Many parents do not way to adopt. I know a few myself. Personally, I would adopt. I understand where your coming from. I would prefer a mother who didn't want her child to carry the baby to full term and then give it up for adoption too. I just realize that that is a utopian view of this issue that is not realistic.

I agree with you about Alex's point, there needs to be more education, there needs to more free condoms and other contraceptives available to children and teenages and there needs more openess in same sex couples adopting.

soccermom, please understand when I say that I am just as uncomfortable with the idea of abortion as you are. Obviously we disagree when life begins, but I think that we can find common ground in the area of late term abortions. I don't believe that life begins at birth.

With that being said, I feel that we don't need to return to the days of back alley coat hanger jobs. I believe, and will always believe, that there should be legal protection and medically safe ways for women who choose to ahead with this procedures.

If you feel strongly, like I feel strongly, that there needs to be a better system of sexual education (which doesn't include abstinence), more contraceptives provided to young people, and more of a push towards adoption, then you and I have found valuable common ground and I would be happy to fight along side you to make that a reality in this country.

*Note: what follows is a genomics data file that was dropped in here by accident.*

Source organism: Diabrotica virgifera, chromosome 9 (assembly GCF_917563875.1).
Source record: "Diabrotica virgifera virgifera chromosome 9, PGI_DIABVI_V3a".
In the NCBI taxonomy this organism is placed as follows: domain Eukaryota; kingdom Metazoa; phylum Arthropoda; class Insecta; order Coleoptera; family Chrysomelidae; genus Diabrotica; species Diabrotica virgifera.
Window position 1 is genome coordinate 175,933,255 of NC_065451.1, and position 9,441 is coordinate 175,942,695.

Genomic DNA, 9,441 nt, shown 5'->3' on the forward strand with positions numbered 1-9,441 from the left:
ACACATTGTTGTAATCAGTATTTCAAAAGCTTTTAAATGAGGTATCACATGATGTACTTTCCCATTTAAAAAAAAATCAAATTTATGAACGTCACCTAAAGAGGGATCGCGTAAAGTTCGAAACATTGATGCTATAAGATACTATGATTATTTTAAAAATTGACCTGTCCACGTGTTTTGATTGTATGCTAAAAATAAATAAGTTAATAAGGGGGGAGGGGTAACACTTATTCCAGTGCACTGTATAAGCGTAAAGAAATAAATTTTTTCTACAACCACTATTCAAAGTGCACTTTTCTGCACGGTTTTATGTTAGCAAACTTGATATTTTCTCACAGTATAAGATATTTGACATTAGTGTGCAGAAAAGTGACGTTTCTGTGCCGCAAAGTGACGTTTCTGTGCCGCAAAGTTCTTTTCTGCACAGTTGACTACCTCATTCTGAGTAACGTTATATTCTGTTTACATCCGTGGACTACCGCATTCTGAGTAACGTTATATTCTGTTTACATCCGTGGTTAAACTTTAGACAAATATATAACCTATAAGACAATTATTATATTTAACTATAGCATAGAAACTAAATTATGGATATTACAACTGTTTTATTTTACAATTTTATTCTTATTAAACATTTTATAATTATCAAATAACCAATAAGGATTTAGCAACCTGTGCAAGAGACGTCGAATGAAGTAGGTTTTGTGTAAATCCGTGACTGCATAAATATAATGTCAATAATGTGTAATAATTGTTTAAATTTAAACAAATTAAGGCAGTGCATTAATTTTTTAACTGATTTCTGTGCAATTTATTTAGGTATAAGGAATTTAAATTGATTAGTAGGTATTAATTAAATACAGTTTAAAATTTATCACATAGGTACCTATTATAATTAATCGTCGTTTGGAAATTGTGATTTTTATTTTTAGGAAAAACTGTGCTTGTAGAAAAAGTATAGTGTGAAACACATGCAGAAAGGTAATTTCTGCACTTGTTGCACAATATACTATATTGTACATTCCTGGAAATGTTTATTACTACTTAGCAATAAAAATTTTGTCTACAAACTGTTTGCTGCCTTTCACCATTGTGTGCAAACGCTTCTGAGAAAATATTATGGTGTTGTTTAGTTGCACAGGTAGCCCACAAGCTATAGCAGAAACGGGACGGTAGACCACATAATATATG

Joanne (True Blue) said...

Omar - Sorry, big boo-boo there! I meant Tango!! Yikes that was a major faux pas.

Joanne (True Blue) said...

Gabby - Please never apologize for leaving a well thought-out comment.

Soccermom said...

Zac!!! We have found common ground! Adoption should really be stressed! There should be limits on late-term abortion! Thank you for your comments!

However, I disagree with you that abstinence should be dismissed outright. It is an ALTERNATIVE, as well, although unrealistic I realize, to a lot of people. But it is nevertheless, an ALTERNATIVE.

Zac!!!! I'm so excited! We have some common ground!
See, I said you were a good kid!

Joanne (True Blue) said...

Gabby - "But I don't have to accept the concept OR be expected to pay for it, nor do I have to agree that it should be covered by the Canada Health Act."

Do you know a way to opt out? I'm all ears!

CC - BTW, I guess I had you pegged wrong. I though you were o.k. with abortion. Je m'excuse.

Zac - "You cannot exempt yourself from paying for someone elses abortion no more than you can exempt yourself from paying for someone elses heart transplant."

Interesting that just recently the medical profession was debating about whether they had to care for people who are addicted to smoking, drinking or drugs, etc. The other issue is whether or not they should be covered by our public health care system when they do nothing to help themselves.

I see a parallel here.

Zac said...

You should see a parallel here. In fact, if I were you I would bring up McGuinty cutting eye exams from OHIP.